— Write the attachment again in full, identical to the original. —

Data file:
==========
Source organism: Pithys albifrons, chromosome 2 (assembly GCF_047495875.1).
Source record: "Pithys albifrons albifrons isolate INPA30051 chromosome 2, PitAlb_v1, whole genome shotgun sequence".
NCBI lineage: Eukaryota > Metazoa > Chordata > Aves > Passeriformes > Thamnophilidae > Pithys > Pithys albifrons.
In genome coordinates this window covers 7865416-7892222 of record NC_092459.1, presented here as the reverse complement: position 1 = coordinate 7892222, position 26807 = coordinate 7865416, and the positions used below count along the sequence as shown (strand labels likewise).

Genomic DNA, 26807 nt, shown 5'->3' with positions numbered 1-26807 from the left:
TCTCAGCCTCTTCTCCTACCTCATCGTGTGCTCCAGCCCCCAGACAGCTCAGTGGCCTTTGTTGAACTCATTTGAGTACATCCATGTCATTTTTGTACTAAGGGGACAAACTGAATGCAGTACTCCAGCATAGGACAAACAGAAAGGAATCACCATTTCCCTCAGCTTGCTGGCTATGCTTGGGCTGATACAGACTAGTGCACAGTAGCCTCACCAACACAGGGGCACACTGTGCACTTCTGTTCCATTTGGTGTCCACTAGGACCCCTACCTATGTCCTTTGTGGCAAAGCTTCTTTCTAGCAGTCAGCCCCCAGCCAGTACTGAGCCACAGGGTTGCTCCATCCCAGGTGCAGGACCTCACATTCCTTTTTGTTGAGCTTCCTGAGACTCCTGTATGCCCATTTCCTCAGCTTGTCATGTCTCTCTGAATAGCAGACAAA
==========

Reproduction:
Source organism: Pithys albifrons, chromosome 2 (assembly GCF_047495875.1).
Source record: "Pithys albifrons albifrons isolate INPA30051 chromosome 2, PitAlb_v1, whole genome shotgun sequence".
NCBI lineage: Eukaryota > Metazoa > Chordata > Aves > Passeriformes > Thamnophilidae > Pithys > Pithys albifrons.
In genome coordinates this window covers 7865416-7892222 of record NC_092459.1, presented here as the reverse complement: position 1 = coordinate 7892222, position 26807 = coordinate 7865416, and the positions used below count along the sequence as shown (strand labels likewise).

Genomic DNA, 26807 nt, shown 5'->3' with positions numbered 1-26807 from the left:
TCTCAGCCTCTTCTCCTACCTCATCGTGTGCTCCAGCCCCCAGACAGCTCAGTGGCCTTTGTTGAACTCATTTGAGTACATCCATGTCATTTTTGTACTAAGGGGACAAACTGAATGCAGTACTCCAGCATAGGACAAACAGAAAGGAATCACCATTTCCCTCAGCTTGCTGGCTATGCTTGGGCTGATACAGACTAGTGCACAGTAGCCTCACCAACACAGGGGCACACTGTGCACTTCTGTTCCATTTGGTGTCCACTAGGACCCCTACCTATGTCCTTTGTGGCAAAGCTTCTTTCTAGCAGTCAGCCCCCAGCCAGTACTGAGCCACAGGGTTGCTCCATCCCAGGTGCAGGACCTCACATTCCTTTTTGTTGAGCTTCCTGAGACTCCTGTATGCCCATTTCCTCAGCTTGTCATGTCTCTCTGAATAGCAGACAAA